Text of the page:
Characterization of Protein Domain Function via in vitro DNA Shuffling    

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Original research article

A brief version of this protocol appeared in:
Antimicrobial Agents and Chemotherapy
Oct 2017

Abstract

We recently investigated the molecular events that drive evolution of the CTX-M-type β-lactamases by DNA shuffling of fragments of the blaCTX-M-14 and blaCTX-M-15 genes. Analysis of a total of 51 hybrid enzymes showed that enzymatic activity could be maintained in most cases, yet the enzymatically active hybrids were found to possess much fewer amino acid substitutions than the few hybrids that became inactive, suggesting that point mutations in the constructs rather than reshuffling of the fragments of the two target genes would more likely cause disruption of CTX-M activity. Certain important residues that played important functional roles in mediating enzyme activity were identified. These findings suggest that DNA shuffling is an effective approach to identify and characterize important functional domains in bacterial proteins.

Keywords: CTX-M-14, CTX-M-15, DNA shuffling, Hybrid enzyme, Evolution

Background

DNA recombination is a natural process by which genetic materials are exchanged among bacteria to enhance survival fitness under environmental stresses. Several hybrid CTX-M-lactamases (CTX-M-64, CTX-M-123, CTX-M-137, and CTX-M-132), presumably resulting from recombination between the blaCTX-M-14 and blaCTX-M-15 genes, the most common variants worldwide, have been reported in recent years (Nagano et al., 2009; Tian et al., 2014; He et al., 2015; Liu et al., 2015). Among these hybrid enzymes, CTX-M-64, which contained the N- and C-terminal portions of CTX-M-15 and the middle fragment of CTX-M-14, exhibited even higher catalytic activity than their parental prototypes (He et al., 2015).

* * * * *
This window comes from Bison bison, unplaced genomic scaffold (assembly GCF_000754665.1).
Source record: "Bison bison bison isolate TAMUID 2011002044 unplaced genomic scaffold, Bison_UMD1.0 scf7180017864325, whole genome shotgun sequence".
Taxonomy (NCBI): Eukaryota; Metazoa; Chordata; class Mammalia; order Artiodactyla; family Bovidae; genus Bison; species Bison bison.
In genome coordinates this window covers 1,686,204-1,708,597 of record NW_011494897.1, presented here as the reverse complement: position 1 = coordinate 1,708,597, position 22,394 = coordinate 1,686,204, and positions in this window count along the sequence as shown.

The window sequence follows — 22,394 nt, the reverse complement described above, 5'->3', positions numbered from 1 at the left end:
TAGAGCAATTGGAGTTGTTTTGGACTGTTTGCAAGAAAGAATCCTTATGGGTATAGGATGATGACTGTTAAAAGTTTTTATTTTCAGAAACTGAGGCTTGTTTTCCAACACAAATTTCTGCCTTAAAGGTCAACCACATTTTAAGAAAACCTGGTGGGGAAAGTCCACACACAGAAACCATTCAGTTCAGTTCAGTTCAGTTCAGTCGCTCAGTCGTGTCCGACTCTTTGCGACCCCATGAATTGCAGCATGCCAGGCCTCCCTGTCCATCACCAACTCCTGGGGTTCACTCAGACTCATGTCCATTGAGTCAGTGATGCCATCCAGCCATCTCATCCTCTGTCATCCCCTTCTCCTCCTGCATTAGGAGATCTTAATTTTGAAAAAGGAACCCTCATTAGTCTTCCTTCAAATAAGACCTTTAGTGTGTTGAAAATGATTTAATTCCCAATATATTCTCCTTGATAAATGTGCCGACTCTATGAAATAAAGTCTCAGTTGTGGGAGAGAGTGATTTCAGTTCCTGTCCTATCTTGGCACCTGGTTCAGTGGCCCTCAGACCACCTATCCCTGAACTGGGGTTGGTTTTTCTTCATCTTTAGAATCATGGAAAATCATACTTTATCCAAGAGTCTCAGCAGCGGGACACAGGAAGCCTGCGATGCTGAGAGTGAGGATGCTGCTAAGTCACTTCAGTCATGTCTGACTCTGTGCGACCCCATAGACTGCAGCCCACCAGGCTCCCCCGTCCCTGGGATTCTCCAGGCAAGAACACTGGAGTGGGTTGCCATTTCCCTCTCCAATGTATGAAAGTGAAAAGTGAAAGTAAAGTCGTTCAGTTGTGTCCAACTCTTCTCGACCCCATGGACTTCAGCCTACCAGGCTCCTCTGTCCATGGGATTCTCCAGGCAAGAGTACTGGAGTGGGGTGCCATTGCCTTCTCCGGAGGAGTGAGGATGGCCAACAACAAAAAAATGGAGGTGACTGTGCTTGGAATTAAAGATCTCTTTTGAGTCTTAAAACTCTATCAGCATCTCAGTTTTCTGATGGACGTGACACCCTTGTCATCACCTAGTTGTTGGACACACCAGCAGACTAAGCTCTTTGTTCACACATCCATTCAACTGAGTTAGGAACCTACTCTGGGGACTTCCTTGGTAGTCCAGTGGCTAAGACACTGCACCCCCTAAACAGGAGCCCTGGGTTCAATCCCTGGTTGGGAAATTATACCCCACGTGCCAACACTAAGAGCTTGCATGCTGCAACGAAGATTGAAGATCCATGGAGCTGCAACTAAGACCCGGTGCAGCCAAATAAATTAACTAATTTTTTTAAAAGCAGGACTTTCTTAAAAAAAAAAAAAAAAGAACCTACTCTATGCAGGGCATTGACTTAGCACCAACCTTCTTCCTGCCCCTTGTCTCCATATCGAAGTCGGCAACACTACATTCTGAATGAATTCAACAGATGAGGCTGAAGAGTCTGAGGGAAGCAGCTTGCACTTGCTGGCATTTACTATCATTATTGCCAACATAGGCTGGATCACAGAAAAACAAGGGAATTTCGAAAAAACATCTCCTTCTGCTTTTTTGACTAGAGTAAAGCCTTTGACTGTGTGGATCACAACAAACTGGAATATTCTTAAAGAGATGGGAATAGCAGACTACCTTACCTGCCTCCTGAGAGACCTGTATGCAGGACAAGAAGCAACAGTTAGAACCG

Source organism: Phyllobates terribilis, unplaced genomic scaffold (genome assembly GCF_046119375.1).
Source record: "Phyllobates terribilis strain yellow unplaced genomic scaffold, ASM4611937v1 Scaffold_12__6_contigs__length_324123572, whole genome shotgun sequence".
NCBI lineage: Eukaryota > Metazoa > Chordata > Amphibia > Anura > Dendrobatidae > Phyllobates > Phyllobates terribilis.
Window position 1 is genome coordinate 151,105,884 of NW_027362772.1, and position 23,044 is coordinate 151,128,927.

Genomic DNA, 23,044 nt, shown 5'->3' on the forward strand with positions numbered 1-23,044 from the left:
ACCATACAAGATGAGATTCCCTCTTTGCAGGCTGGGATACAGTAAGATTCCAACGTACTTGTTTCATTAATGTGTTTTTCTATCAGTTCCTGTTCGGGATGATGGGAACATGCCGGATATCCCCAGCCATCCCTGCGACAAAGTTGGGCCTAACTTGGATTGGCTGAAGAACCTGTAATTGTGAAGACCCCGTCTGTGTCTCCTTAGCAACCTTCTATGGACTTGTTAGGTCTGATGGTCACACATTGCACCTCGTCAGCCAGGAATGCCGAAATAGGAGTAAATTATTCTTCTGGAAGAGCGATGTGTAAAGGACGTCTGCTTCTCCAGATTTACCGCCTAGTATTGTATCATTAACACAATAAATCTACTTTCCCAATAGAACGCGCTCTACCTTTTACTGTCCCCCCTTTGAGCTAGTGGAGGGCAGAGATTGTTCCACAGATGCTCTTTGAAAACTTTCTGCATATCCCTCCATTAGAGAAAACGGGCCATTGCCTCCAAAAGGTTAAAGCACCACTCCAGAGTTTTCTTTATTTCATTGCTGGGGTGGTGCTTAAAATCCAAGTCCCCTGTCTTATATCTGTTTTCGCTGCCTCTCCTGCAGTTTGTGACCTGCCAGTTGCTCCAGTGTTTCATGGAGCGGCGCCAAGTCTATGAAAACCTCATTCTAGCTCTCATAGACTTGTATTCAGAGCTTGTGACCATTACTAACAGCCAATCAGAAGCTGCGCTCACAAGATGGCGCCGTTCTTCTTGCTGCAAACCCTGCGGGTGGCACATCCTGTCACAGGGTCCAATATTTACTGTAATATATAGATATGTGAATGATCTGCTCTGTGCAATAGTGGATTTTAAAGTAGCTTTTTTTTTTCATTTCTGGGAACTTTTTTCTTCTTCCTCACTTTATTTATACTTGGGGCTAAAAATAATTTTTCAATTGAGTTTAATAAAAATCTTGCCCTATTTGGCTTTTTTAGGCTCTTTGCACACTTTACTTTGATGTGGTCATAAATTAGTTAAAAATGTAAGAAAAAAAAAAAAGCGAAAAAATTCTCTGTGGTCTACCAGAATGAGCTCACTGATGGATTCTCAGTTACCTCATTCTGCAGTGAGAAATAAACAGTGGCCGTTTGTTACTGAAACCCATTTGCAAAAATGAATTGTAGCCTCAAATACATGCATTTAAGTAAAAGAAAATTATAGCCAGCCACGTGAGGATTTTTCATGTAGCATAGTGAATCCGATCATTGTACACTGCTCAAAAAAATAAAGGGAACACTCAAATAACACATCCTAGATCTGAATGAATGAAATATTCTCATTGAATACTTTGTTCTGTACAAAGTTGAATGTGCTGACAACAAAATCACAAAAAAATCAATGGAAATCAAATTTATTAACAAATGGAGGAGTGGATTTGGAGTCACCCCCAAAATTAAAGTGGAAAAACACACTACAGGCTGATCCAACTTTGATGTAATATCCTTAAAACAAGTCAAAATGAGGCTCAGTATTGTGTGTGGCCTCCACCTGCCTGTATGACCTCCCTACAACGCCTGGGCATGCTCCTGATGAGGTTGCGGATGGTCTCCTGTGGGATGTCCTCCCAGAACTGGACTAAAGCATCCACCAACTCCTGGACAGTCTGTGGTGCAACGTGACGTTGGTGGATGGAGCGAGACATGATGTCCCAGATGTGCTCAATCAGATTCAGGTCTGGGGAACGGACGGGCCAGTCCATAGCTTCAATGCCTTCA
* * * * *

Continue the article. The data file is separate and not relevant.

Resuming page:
DNA shuffling is a molecular approach designed to mimic and accelerate the evolution process through PCR-mediated random combinations of two target genes (Crameri et al., 1998). Our previous study demonstrated the use of DNA shuffling to investigate the molecular events driving the evolution of the CTX-M-type β-lactamases (Po et al., 2017). Mutants with or without cefotaximase activity were recovered. Important amino acid residues that played a role in conferring enzyme activity were identified by comparative analysis of the genotypes and phenotypes of the mutants. Such approach can be employed to characterize other functional proteins. Here we describe a detailed protocol of in vitro DNA shuffling.

Materials and Reagents

  1. 96-well cell culture plate (SPL Life Sciences, catalog number: 30096 )
  2. Test tubes
  3. Cotton swab (HUBY-340-CA-006)
  4. Filter (Pall, catalog number: 4612 )
  5. Petri dish (Corning, GosselinTM, catalog number: SB93-101 )
  6. E. coli DH5α (Thermo Fisher Scientific, InvitrogenTM, catalog number: 12297016 )
  7. E. coli BL21 (Thermo Fisher Scientific, InvitrogenTM, catalog number: C600003 )
  8. pET15b
  9. 5x Green GoTaq® Flexi Reaction Buffer (Promega, catalog number: M8911 )
  10. 2.5 mM dNTP mixture (Takara Bio, catalog number: 4030 )
  11. Magnesium chloride (UniChem, catalog number: M04550-4G )
  12. Primers (Synthesized by BGI)
  13. rTaq (Takara Bio, catalog number: R001WZ )
  14. PBS (Thermo Fisher Scientific, InvitrogenTM, catalog number: 10010023 )
  15. 1x TAE (see Recipes)
  16. Milli-Q water
  17. QIAquick Gel Extraction Kit (QIAGEN, catalog number: 28704 )
  18. DNase I (Sigma-Aldrich, catalog number: DN25-1G )
  19. GeneRuler 1 kb Plus DNA Ladder (Thermo Fisher Scientific, Thermo ScientificTM, catalog number: SM 1331 )
  20. Gel loading dye (New England Biolabs, catalog number: B7024S )
  21. SacI-HF (New England Biolabs, catalog number: R3156S )